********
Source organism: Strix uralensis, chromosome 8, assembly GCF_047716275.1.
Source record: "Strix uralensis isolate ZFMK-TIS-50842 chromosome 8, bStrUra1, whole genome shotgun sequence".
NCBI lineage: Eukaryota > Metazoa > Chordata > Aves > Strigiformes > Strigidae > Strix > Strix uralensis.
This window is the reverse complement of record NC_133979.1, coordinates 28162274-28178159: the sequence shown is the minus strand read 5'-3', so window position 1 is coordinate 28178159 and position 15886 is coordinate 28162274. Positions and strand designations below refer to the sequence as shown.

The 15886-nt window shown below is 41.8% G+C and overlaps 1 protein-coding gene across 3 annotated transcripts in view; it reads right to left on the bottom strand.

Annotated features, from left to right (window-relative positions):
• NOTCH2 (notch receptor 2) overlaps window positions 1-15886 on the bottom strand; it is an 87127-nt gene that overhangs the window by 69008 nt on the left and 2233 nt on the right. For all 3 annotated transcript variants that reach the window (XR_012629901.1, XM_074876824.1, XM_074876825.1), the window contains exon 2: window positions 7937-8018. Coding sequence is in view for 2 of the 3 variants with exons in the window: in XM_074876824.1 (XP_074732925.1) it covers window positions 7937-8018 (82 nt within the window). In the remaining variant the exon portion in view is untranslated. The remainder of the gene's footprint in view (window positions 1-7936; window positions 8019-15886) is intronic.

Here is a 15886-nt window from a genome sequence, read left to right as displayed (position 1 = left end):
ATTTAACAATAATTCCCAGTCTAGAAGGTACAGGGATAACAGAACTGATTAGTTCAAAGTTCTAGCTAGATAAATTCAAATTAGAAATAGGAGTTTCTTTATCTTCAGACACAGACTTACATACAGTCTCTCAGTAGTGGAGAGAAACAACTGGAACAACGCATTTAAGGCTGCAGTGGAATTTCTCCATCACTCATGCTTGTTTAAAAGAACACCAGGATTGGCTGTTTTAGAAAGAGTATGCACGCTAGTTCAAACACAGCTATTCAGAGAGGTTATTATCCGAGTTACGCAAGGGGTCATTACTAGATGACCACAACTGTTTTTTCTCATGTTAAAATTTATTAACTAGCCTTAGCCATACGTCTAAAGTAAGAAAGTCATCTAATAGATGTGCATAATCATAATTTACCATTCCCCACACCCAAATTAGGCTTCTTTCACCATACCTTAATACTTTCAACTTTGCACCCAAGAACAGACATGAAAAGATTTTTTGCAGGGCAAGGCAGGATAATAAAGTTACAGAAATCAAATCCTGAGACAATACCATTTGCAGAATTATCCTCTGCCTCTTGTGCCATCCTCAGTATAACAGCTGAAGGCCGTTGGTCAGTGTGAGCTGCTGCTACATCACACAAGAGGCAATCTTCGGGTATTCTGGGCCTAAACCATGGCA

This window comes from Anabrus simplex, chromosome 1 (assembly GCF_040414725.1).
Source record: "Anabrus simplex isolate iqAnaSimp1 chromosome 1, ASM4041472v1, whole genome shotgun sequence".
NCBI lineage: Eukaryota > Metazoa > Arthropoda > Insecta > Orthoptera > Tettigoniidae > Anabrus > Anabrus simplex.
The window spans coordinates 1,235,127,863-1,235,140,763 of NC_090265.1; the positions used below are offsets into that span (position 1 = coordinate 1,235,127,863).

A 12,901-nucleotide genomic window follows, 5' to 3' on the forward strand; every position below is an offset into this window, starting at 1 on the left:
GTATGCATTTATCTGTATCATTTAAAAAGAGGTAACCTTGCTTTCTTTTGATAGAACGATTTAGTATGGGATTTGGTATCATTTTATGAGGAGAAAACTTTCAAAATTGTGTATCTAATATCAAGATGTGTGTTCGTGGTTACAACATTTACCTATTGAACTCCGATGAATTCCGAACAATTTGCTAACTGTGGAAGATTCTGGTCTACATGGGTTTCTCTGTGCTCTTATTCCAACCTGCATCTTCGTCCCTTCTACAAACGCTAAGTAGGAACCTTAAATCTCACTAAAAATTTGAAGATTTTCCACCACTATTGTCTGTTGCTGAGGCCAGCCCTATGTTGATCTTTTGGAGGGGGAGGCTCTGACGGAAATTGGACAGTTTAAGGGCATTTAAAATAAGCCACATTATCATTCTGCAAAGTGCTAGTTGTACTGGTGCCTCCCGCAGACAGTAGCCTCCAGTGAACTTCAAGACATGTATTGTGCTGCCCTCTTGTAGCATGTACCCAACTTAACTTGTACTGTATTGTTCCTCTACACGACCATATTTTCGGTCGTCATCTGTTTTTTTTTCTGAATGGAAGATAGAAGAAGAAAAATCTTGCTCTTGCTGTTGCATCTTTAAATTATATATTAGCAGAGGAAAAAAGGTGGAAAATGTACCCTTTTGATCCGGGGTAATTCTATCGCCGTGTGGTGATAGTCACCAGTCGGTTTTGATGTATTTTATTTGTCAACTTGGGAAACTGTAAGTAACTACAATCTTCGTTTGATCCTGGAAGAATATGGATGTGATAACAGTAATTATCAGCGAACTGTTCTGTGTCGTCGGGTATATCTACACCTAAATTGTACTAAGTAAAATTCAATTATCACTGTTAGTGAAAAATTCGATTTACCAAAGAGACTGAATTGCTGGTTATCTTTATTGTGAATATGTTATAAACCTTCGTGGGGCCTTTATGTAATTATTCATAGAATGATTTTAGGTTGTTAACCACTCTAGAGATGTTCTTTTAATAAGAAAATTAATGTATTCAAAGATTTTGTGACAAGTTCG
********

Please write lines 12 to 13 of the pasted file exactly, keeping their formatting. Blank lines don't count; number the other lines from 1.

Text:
NCBI lineage: Eukaryota > Metazoa > Arthropoda > Insecta > Orthoptera > Tettigoniidae > Anabrus > Anabrus simplex.
The window spans coordinates 1,235,127,863-1,235,140,763 of NC_090265.1; the positions used below are offsets into that span (position 1 = coordinate 1,235,127,863).